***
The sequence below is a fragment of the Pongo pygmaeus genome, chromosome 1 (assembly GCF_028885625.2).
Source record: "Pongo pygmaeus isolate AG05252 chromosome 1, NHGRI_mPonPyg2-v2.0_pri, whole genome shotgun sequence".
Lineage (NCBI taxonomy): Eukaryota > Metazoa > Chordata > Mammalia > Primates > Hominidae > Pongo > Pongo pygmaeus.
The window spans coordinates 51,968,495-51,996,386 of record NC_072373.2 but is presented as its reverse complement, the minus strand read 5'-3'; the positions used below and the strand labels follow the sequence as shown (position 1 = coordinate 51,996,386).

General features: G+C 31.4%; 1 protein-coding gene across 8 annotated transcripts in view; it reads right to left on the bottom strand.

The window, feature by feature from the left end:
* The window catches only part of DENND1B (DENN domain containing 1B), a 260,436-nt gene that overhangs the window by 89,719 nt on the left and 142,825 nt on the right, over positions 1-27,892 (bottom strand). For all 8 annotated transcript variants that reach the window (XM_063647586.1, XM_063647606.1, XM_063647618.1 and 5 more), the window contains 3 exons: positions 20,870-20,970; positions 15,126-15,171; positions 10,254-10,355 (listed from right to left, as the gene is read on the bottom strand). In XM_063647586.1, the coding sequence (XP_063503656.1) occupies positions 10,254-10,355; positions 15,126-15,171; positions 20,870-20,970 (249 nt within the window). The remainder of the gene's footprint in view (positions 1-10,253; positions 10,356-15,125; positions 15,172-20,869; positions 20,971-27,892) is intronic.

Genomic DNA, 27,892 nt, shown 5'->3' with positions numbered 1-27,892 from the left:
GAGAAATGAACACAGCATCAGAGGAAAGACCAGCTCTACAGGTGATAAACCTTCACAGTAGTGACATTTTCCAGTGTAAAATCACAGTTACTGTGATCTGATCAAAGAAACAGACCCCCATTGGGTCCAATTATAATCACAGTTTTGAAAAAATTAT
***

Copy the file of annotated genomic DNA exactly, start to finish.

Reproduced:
The sequence below is a fragment of the Pongo pygmaeus genome, chromosome 1 (assembly GCF_028885625.2).
Source record: "Pongo pygmaeus isolate AG05252 chromosome 1, NHGRI_mPonPyg2-v2.0_pri, whole genome shotgun sequence".
Lineage (NCBI taxonomy): Eukaryota > Metazoa > Chordata > Mammalia > Primates > Hominidae > Pongo > Pongo pygmaeus.
The window spans coordinates 51,968,495-51,996,386 of record NC_072373.2 but is presented as its reverse complement, the minus strand read 5'-3'; the positions used below and the strand labels follow the sequence as shown (position 1 = coordinate 51,996,386).

General features: G+C 31.4%; 1 protein-coding gene across 8 annotated transcripts in view; it reads right to left on the bottom strand.

The window, feature by feature from the left end:
* The window catches only part of DENND1B (DENN domain containing 1B), a 260,436-nt gene that overhangs the window by 89,719 nt on the left and 142,825 nt on the right, over positions 1-27,892 (bottom strand). For all 8 annotated transcript variants that reach the window (XM_063647586.1, XM_063647606.1, XM_063647618.1 and 5 more), the window contains 3 exons: positions 20,870-20,970; positions 15,126-15,171; positions 10,254-10,355 (listed from right to left, as the gene is read on the bottom strand). In XM_063647586.1, the coding sequence (XP_063503656.1) occupies positions 10,254-10,355; positions 15,126-15,171; positions 20,870-20,970 (249 nt within the window). The remainder of the gene's footprint in view (positions 1-10,253; positions 10,356-15,125; positions 15,172-20,869; positions 20,971-27,892) is intronic.

Genomic DNA, 27,892 nt, shown 5'->3' with positions numbered 1-27,892 from the left:
GAGAAATGAACACAGCATCAGAGGAAAGACCAGCTCTACAGGTGATAAACCTTCACAGTAGTGACATTTTCCAGTGTAAAATCACAGTTACTGTGATCTGATCAAAGAAACAGACCCCCATTGGGTCCAATTATAATCACAGTTTTGAAAAAATTAT